JoAnn Hackos, Comtech Services, Inc.
When Lou Lombardi decided to employ a minimalist strategy for the Avaya telephone user guides, he believed that customers did not need all the technical detail that had long encumbered the manuals. After all, most people already know how to use a desktop telephone. But he had to convince the engineers and product managers and even the usability expert that content they had long held dear could be replaced to save costs.
With the help of Comtech consultants, the basic manuals for the Avaya phones were shortened by nearly 75 percent. The traditional manuals had between 75 and 90 pages on average. The new minimalist manuals average about 25 pages.
All the Avaya telephone manuals are now minimalist, including 16 individual phone products. Lou’s next step is to extend reuse across the four major product lines. Given the current level of reuse, Avaya has experienced at least a 33 percent decrease in the cost of development of the manuals. Most of the content is already written.
To gain acceptance for the drastic cuts, Lou worked to achieve buy-in from executives. When he predicted substantial reductions in translation costs, his business case was well received. His vice president recognized that the cost of translation was higher than the cost of writing the manuals in the first place.
Content moved to DITA
Not only were the manuals trimmed, but all the content was moved to the DITA model at the same time. All topics were included in a master manual. Using two XSL-FO style sheets developed by Comtech, Lou generated the user guides and the quick reference cards from the same master content. The new content eliminates all redundancy and nice-to-have topics, such as detailed descriptions of ring tones. Lou argued that people learned ring tones from hearing them repeatedly, not from reading descriptions of the sounds.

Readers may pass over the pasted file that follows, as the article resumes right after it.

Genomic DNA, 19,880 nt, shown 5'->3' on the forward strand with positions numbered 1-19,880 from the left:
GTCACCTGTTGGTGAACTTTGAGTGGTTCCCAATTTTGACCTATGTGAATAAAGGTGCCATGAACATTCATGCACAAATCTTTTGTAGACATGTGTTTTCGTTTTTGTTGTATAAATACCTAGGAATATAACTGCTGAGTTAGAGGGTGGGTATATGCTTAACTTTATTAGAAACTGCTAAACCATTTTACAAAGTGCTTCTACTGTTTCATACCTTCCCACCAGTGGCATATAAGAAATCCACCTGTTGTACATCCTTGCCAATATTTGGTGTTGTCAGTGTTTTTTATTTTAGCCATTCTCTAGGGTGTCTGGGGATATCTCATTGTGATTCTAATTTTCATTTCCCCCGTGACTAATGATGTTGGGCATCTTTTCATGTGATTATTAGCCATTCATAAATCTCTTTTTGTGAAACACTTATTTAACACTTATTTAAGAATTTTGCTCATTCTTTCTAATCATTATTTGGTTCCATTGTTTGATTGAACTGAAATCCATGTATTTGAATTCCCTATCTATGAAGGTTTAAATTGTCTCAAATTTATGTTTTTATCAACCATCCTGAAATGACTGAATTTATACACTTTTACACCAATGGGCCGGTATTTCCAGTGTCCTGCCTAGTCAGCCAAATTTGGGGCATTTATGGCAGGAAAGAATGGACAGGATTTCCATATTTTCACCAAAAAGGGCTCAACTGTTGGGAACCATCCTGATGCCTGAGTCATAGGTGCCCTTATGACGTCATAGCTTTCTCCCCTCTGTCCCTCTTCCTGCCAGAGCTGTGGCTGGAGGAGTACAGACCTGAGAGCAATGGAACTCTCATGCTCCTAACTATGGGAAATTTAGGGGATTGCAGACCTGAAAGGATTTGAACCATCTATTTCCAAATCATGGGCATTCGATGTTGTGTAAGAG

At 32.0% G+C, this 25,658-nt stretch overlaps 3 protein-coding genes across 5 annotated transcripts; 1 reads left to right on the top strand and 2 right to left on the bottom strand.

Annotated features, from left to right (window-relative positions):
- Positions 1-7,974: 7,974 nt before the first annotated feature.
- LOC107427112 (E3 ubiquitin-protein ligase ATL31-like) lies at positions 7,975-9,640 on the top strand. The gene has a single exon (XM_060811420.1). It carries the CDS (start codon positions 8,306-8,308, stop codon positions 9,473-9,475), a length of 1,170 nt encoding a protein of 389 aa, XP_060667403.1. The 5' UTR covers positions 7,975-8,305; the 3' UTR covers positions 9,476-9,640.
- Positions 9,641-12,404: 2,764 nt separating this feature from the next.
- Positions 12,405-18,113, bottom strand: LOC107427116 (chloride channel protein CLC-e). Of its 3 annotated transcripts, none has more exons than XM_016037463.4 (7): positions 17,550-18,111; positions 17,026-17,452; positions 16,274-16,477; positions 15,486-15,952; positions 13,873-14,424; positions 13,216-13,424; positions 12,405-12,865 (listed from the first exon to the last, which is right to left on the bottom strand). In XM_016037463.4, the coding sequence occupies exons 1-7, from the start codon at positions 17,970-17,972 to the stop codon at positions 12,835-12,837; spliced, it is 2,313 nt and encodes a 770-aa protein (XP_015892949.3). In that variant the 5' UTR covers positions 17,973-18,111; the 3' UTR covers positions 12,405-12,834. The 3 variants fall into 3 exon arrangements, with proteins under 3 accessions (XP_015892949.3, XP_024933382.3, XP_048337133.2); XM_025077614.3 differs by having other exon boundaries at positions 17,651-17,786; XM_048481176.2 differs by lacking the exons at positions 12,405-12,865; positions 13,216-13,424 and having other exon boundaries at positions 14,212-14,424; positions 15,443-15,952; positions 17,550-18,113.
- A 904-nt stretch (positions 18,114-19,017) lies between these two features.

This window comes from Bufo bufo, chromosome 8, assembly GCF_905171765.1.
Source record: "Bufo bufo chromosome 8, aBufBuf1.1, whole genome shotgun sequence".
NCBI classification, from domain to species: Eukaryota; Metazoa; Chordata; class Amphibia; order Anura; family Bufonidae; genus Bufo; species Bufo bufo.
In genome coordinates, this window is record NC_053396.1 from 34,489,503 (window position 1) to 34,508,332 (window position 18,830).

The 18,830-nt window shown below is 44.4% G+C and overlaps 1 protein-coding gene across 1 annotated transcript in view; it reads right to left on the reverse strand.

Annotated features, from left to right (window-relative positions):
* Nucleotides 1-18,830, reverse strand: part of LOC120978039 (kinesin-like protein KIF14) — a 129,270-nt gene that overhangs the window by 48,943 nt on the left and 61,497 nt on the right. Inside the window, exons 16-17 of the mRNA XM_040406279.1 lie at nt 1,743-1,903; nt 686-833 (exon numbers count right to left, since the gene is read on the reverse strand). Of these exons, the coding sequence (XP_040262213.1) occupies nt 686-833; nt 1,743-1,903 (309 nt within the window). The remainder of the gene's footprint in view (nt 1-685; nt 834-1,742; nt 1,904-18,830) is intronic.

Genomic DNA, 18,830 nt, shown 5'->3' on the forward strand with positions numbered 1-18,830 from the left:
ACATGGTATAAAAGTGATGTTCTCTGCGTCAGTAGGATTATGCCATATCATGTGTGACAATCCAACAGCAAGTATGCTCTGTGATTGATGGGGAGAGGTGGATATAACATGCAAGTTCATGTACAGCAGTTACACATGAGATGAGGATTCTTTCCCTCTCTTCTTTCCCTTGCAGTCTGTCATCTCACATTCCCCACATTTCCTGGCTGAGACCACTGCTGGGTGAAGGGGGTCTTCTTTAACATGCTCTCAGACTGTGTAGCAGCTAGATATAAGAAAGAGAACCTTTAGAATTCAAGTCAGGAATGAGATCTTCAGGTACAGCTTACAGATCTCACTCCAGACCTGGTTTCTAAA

Not only can he now automatically generate the English user guides and quick reference cards, Lou uses the Comtech styles sheets for all languages, including right-to-left Hebrew and Arabic. In fact, the master content enabled him to surprise a sales team member who needed a quick reference card in Spanish. The salesman was astonished when he learned that Lou could “run it for you today.”
The DITA implementation allows for single topic translation and eliminates all desktop publishing by the localization service provider. Using SDL’s translation management system enables Lou to know the exact cost of each translation in advance.
Topic reviews present minor challenges
The Avaya policy is now to add topics only when new features are added. They would like the engineers and product managers to review the new topics alone. However, the reviewers still want to know “where the topic is going.”
Customers are pleased as well
Although Avaya has surveyed only beta customers at this point, the new minimalist manuals are well received. Customers mention that the information is easy to find and easy to use.
When any organization begins to examine their business case for a move to XML and DITA, we urge them to begin with minimalism. The greatest impact on costs comes not from technology but from more carefully and thoroughly exploring what customers really need to know.
Read Matthew Nickasch’s comments on Avaya Documentation at networkworld.com.